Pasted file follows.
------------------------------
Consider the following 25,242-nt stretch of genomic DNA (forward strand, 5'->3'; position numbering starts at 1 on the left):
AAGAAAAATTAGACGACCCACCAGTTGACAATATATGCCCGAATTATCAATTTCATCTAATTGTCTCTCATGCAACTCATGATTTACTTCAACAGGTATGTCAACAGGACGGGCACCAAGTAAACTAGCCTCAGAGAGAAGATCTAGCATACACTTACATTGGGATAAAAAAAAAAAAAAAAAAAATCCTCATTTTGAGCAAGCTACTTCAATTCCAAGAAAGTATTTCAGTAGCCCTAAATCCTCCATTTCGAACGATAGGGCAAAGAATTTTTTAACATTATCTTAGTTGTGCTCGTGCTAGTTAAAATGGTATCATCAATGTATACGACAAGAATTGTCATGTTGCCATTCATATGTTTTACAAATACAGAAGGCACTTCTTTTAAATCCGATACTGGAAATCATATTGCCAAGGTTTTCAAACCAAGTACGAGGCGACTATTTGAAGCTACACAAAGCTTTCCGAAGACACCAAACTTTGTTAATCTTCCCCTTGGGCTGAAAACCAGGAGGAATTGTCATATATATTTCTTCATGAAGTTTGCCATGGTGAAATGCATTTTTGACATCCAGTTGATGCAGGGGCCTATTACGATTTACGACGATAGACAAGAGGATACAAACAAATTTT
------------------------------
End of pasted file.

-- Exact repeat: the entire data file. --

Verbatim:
Consider the following 25,242-nt stretch of genomic DNA (forward strand, 5'->3'; position numbering starts at 1 on the left):
AAGAAAAATTAGACGACCCACCAGTTGACAATATATGCCCGAATTATCAATTTCATCTAATTGTCTCTCATGCAACTCATGATTTACTTCAACAGGTATGTCAACAGGACGGGCACCAAGTAAACTAGCCTCAGAGAGAAGATCTAGCATACACTTACATTGGGATAAAAAAAAAAAAAAAAAAAATCCTCATTTTGAGCAAGCTACTTCAATTCCAAGAAAGTATTTCAGTAGCCCTAAATCCTCCATTTCGAACGATAGGGCAAAGAATTTTTTAACATTATCTTAGTTGTGCTCGTGCTAGTTAAAATGGTATCATCAATGTATACGACAAGAATTGTCATGTTGCCATTCATATGTTTTACAAATACAGAAGGCACTTCTTTTAAATCCGATACTGGAAATCATATTGCCAAGGTTTTCAAACCAAGTACGAGGCGACTATTTGAAGCTACACAAAGCTTTCCGAAGACACCAAACTTTGTTAATCTTCCCCTTGGGCTGAAAACCAGGAGGAATTGTCATATATATTTCTTCATGAAGTTTGCCATGGTGAAATGCATTTTTGACATCCAGTTGATGCAGGGGCCTATTACGATTTACGACGATAGACAAGAGGATACAAACAAATTTT